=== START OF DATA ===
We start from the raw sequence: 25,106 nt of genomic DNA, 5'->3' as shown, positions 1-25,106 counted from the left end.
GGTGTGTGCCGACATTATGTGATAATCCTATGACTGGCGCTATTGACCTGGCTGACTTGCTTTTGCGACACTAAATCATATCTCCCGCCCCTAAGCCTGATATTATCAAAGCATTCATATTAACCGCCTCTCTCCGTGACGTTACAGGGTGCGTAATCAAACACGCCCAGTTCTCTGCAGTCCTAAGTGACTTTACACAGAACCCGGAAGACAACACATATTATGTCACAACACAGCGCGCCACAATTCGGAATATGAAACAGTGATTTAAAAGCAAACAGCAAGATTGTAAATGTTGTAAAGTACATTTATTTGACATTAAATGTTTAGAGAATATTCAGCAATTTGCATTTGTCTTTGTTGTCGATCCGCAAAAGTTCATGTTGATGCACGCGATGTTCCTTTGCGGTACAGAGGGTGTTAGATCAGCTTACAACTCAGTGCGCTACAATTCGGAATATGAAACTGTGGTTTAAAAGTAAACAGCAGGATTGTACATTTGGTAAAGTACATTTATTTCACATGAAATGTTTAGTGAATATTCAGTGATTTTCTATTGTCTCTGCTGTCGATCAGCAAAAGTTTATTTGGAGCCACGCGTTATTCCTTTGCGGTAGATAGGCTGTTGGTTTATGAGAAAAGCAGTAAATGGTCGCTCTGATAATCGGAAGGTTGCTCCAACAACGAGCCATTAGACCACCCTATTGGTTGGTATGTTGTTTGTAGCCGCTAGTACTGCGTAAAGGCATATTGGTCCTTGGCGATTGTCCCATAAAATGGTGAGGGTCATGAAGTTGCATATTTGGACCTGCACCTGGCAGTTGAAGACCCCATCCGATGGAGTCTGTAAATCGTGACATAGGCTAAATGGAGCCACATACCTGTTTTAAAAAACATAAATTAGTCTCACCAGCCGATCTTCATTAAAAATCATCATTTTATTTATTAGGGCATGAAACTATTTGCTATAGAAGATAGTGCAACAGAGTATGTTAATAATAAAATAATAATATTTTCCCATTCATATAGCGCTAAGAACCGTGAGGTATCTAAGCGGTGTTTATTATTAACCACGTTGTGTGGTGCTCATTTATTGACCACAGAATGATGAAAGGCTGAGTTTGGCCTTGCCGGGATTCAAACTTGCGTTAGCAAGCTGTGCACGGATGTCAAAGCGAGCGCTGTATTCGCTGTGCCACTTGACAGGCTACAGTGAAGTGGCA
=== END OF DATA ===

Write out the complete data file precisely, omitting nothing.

We start from the raw sequence: 25,106 nt of genomic DNA, 5'->3' as shown, positions 1-25,106 counted from the left end.
GGTGTGTGCCGACATTATGTGATAATCCTATGACTGGCGCTATTGACCTGGCTGACTTGCTTTTGCGACACTAAATCATATCTCCCGCCCCTAAGCCTGATATTATCAAAGCATTCATATTAACCGCCTCTCTCCGTGACGTTACAGGGTGCGTAATCAAACACGCCCAGTTCTCTGCAGTCCTAAGTGACTTTACACAGAACCCGGAAGACAACACATATTATGTCACAACACAGCGCGCCACAATTCGGAATATGAAACAGTGATTTAAAAGCAAACAGCAAGATTGTAAATGTTGTAAAGTACATTTATTTGACATTAAATGTTTAGAGAATATTCAGCAATTTGCATTTGTCTTTGTTGTCGATCCGCAAAAGTTCATGTTGATGCACGCGATGTTCCTTTGCGGTACAGAGGGTGTTAGATCAGCTTACAACTCAGTGCGCTACAATTCGGAATATGAAACTGTGGTTTAAAAGTAAACAGCAGGATTGTACATTTGGTAAAGTACATTTATTTCACATGAAATGTTTAGTGAATATTCAGTGATTTTCTATTGTCTCTGCTGTCGATCAGCAAAAGTTTATTTGGAGCCACGCGTTATTCCTTTGCGGTAGATAGGCTGTTGGTTTATGAGAAAAGCAGTAAATGGTCGCTCTGATAATCGGAAGGTTGCTCCAACAACGAGCCATTAGACCACCCTATTGGTTGGTATGTTGTTTGTAGCCGCTAGTACTGCGTAAAGGCATATTGGTCCTTGGCGATTGTCCCATAAAATGGTGAGGGTCATGAAGTTGCATATTTGGACCTGCACCTGGCAGTTGAAGACCCCATCCGATGGAGTCTGTAAATCGTGACATAGGCTAAATGGAGCCACATACCTGTTTTAAAAAACATAAATTAGTCTCACCAGCCGATCTTCATTAAAAATCATCATTTTATTTATTAGGGCATGAAACTATTTGCTATAGAAGATAGTGCAACAGAGTATGTTAATAATAAAATAATAATATTTTCCCATTCATATAGCGCTAAGAACCGTGAGGTATCTAAGCGGTGTTTATTATTAACCACGTTGTGTGGTGCTCATTTATTGACCACAGAATGATGAAAGGCTGAGTTTGGCCTTGCCGGGATTCAAACTTGCGTTAGCAAGCTGTGCACGGATGTCAAAGCGAGCGCTGTATTCGCTGTGCCACTTGACAGGCTACAGTGAAGTGGCA